Carl Linnaeus was a botanist, zoologist, and physician.

Scientific names sometimes include a person's name or location, so they are also uppercased. Official names of species should always be in capital letters unless you're writing about the common name, generic to all languages – like rose, spinach, pineapple, dog, cat, giraffe, or polar bear.

For example:

  • Felis catus (cat)
  • Prunus Avium (cherry)
  • Theobroma cacao (cacao)
  • Canis Lupus (dog)
  • Ficus Lirata (fiddle-leaf fig tree)
  • Camelus Bactrianuns (camel)
  • Anchatina (snail)
  • Gallus Gallus (chicken)

Species Names Used In Sentences

  1. India is known for being among the first countries that produce Magnifera indica, commonly known as mango.
  2. My grandma's favorite fruit is the famous Malus domestica. She makes an award-winning pie, although she refuses to share her recipe with me.
  3. Vanessa said that the station over there has 2 x 1 in Citrus limonium water. I will buy it in bulk as I drink it all day for its slimming effects.
  4. Rosa is a flower that originated in Asia. Although today we have many hybridized species, the original is still the most beautiful.
  5. My dad is undoubtedly afraid of any Periplaneta americana.  My mom calls him a coward every time she has to get rid of one.
  6. Last Saturday, at the aquarium, we saw a variety of Crocodilia niloticus. We thought they were breathtakingly beautiful.  
  7. There's a cartoon character known for its pink color. It is a Panthera pardus. 
  8. You're right; we humans belong to the species Homo sapiens.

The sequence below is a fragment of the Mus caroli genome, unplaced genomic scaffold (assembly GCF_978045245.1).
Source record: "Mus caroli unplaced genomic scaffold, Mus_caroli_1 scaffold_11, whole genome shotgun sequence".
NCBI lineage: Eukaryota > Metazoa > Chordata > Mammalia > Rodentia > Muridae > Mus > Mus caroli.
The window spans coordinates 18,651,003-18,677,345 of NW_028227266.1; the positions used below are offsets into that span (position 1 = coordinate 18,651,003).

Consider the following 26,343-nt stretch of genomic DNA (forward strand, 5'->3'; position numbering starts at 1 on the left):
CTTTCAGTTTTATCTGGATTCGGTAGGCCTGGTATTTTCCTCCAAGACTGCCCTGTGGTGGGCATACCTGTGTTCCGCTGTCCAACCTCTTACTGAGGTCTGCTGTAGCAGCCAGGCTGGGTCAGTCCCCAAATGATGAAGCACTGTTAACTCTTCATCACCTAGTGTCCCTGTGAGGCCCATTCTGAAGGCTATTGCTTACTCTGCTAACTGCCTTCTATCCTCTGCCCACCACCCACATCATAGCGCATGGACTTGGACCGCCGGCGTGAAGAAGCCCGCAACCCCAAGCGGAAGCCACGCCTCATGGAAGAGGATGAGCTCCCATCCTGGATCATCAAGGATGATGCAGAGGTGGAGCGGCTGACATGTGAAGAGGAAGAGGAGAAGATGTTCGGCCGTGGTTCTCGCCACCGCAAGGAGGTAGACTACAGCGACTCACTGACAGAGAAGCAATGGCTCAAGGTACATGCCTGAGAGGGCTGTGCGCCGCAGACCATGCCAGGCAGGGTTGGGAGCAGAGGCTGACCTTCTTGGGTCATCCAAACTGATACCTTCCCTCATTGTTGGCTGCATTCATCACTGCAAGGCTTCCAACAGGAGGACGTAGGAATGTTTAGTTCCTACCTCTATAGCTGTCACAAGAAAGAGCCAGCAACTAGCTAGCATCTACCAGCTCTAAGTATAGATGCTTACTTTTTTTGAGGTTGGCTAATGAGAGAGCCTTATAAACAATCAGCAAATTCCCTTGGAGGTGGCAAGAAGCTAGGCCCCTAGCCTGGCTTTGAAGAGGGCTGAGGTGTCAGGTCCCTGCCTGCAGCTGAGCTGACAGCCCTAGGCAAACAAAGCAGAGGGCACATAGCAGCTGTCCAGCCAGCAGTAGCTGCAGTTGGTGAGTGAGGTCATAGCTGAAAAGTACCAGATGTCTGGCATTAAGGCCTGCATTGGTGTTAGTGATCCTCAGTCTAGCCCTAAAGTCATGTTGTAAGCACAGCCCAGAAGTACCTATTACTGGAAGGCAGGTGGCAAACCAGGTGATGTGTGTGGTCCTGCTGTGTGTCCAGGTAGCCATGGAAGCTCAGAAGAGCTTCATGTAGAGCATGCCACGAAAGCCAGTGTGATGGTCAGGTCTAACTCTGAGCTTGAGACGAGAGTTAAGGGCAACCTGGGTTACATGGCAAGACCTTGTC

9. In mountainous regions like South Dakota, Washington, and Colorado, you could find Capra hircus. 
  10. Summer is the best time to eat Carica papaya. I believe this recommendation is due to its refreshing qualities.
  11. Apis is a species that seems to have its origins in Euroasia.
  12. Oryza sativa is an ever-present ingredient in sushi, risotto, and paella, and for a good reason.
  13. Also known as the "king of the jungle," Panthera leo has been a protagonist in kids' movies.
  14. Asarum tea has been my mom's favorite for three months now. We have definitely seen the benefits of it on her bronchial spasms.
  15. Are you having mashed Solanum tuberosum? Don't laugh; I'm serious!
  16. Over the past year and a half, my doctor has recommended ingesting Daucas carote for better eyesight. I'm just not sure I can get accustomed to the taste.
  17. Rather a cocky animal, I consider Pavo cristatus to be an elegant, colorful, unique creature.
  18. I love to add Spinacea oleracea to pasta. Aside from taste, I love how it is an excellent source of both magnesium and potassium.
  19. My father really should consider stopping smoking. The scientific name for this popular habit is called Nicotina tobaccum. 
  20. A delightful juice indigenous to tropical Africa is the Tamarindus indica juice. Both locals and tourists in the area love it.

single leave floats among tiny water plants

Conclusion

In conclusion, writing the names of species within scientific papers, like research and official essays, should always have the genus (first name) capitalized, while the species (second name) in lowercase.

Using binomial nomenclature – choosing the discovery name when writing formal documents avoids confusion in scientific contexts. It keeps formality and leaves out common words. One must write species names in italics if printed. On the other hand, if handwritten, one must underline them. Some species even include a person's name or location. In these cases, the genus should also be in capital letters. A species is a group of organisms that share a genetic background, can interbreed, and produce offspring that are also fertile. The reason for this is to facilitate the classification process and to expand discoveries within a specific group.

Finally, when writing informal written works, there is no need to write specific species scientific names unless the purpose of the assignment requires it. One must take into account the readers. We should ask ourselves, who will read this work? Defining the level of formality is also necessary. That way, the terminologies used will be understandable and accessible to the reading audience.